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title duration creator
Intro to Git
1:5
name city
Lucy Williams
DC

Intro to Git

Week 1 | Lesson 1.2

LEARNING OBJECTIVES

After this lesson, you will be able to:

  • Use/explain git commands like init, add, commit, push, pull, and clone
  • Distinguish between local and remote repositories
  • Create, copy, and delete repositories locally, or on Github
  • Clone remote repositories

STUDENT PRE-WORK

Before this lesson, you should already be able to:

LESSON GUIDE

TIMING TYPE TOPIC
20 min Introduction Git vs GitHub and version control
15 min Codealong Let's use Git
15 min Codealong Making and cloning repositories
10 min Codealong Create a pull request on GitHub
25 min Independent Practice
5 min Conclusion

Git vs GitHub and version control - Intro (20 mins)

First things first - Git is not Github. This is a common mistake that people make.

What is Git?

Git is:

  • A program you run from the command line
  • A distributed version control system

Programmers use Git so that they can keep the history of all the changes to their code. This means that they can rollback changes (or switch to older versions) as far back int time as they started using Git on their project.

A codebase in Git is referred to as a repository, or repo, for short.

Git was created by Linus Torvalds, the principal developer of Linux.

What is Github?

Github is:

  • A hosting service for Git repositories
  • A web interface to explore Git repositories
  • A social network of programmers
  • We all have individual accounts and put our codebases on our Github account
  • You can follow users and star your favorite projects
  • Developers can access codebases on other public accounts
  • GitHub uses Git

Can you use git without Github?

Think about this quote: “Git is software. GitHub is a company that happens to use Git software.” So yes, you can certainly use Git without GitHub!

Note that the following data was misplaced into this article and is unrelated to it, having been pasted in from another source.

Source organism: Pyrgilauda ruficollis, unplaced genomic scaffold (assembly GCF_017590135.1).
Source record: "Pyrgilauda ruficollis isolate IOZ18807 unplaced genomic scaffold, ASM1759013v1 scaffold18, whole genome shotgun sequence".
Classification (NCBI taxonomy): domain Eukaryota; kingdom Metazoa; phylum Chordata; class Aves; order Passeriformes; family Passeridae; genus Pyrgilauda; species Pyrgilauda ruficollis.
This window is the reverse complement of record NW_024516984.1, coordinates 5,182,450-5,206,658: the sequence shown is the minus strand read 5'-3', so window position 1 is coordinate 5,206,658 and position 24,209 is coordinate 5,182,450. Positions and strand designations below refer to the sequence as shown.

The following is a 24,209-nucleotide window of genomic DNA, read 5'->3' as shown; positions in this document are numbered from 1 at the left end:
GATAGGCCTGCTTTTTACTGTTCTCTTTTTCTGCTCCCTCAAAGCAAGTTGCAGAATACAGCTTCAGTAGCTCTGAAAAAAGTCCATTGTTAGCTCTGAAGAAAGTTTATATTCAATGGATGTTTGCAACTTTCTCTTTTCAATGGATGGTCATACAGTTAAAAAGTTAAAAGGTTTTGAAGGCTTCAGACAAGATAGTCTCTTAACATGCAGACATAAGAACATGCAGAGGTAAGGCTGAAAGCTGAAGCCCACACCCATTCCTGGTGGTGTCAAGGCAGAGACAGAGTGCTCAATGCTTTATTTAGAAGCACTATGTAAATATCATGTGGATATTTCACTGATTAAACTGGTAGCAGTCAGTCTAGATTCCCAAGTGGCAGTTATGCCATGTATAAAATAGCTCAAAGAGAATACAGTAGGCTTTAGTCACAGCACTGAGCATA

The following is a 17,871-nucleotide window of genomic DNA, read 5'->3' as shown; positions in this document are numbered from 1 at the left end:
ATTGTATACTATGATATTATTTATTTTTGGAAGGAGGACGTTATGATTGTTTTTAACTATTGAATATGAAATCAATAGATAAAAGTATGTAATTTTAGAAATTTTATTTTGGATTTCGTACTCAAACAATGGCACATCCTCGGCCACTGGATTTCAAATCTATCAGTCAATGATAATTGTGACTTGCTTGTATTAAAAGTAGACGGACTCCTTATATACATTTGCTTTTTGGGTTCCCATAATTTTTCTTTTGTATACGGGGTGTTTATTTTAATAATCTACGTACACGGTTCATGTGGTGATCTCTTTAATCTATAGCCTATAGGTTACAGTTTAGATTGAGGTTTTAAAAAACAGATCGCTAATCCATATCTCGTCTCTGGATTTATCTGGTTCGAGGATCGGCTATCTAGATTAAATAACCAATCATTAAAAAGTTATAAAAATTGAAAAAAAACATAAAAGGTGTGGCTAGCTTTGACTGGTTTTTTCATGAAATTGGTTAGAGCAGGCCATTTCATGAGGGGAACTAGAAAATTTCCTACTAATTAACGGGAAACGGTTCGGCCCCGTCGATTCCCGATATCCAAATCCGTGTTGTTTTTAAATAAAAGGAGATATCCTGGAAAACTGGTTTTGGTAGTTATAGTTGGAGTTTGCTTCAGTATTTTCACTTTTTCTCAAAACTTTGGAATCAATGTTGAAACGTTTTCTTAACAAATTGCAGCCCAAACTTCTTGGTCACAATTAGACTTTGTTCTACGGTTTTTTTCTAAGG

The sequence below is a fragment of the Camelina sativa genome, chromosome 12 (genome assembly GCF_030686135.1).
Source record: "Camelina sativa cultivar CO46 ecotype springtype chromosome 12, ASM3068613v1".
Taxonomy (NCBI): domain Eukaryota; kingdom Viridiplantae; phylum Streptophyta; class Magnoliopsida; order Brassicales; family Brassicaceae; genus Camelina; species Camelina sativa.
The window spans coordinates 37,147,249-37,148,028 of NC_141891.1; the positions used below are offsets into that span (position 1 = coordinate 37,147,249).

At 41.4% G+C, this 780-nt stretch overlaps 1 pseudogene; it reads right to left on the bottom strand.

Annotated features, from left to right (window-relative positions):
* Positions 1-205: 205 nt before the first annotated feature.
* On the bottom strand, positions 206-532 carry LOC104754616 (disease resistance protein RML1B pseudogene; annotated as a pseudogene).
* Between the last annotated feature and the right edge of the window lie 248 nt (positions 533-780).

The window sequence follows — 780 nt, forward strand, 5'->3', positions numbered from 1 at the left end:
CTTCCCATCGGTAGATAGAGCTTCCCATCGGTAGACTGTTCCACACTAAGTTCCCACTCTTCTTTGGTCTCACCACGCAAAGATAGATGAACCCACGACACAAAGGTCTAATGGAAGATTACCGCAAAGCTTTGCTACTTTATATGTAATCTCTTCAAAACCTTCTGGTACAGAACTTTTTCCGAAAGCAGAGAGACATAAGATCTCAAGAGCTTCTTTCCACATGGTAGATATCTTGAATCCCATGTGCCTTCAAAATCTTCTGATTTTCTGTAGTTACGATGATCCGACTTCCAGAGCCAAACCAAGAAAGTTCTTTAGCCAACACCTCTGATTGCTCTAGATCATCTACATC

Your local repository consists of three "trees" maintained by Git.

  • Working Directory: which holds the actual files.
  • Index: which acts as a staging area
  • HEAD: which points to the last commit you've made.

workflow

So many commands?!

There are also a lot of commands you can use in git. You can take a look at a list of the available commands by running:

$ git help -a

Even though there are lots of commands, on the course we will really only need about 10.

Let's use Git - Codealong (15 mins)

First, create a directory on your Desktop:

$ cd ~/Desktop
$ mkdir hello-world

You can place this directory under Git revision control using the command:

$ git init

Git will reply:

Initialized empty Git repository in <location>

You've now initialized the working directory.

The .git folder

If we look at the contents of this empty folder using:

ls -A

We should see that there is now a hidden folder called .git this is where all of the information about your repository is stored. There is no need for you to make any changes to this folder. You can control all the git flow using git commands.

Add a file

Let's create a new file:

$ touch a.txt

If we run git status we should get:

On branch master

Initial commit

Untracked files:
  (use "git add <file>..." to include in what will be committed)

	a.txt

nothing added to commit but untracked files present (use "git add" to track)

This means that there is a new untracked file. Next, tell Git to take a snapshot of the contents of all files under the current directory (note the .)

$ git add .

This snapshot is now stored in a temporary staging area which Git calls the "index".

Commit

To permanently store the contents of the index in the repository, (commit these changes to the HEAD), you need to run:

$ git commit -m "Please remember this file at this time"

You should now get:

[master (root-commit) b4faebd] Please remember this file at this time
 1 file changed, 0 insertions(+), 0 deletions(-)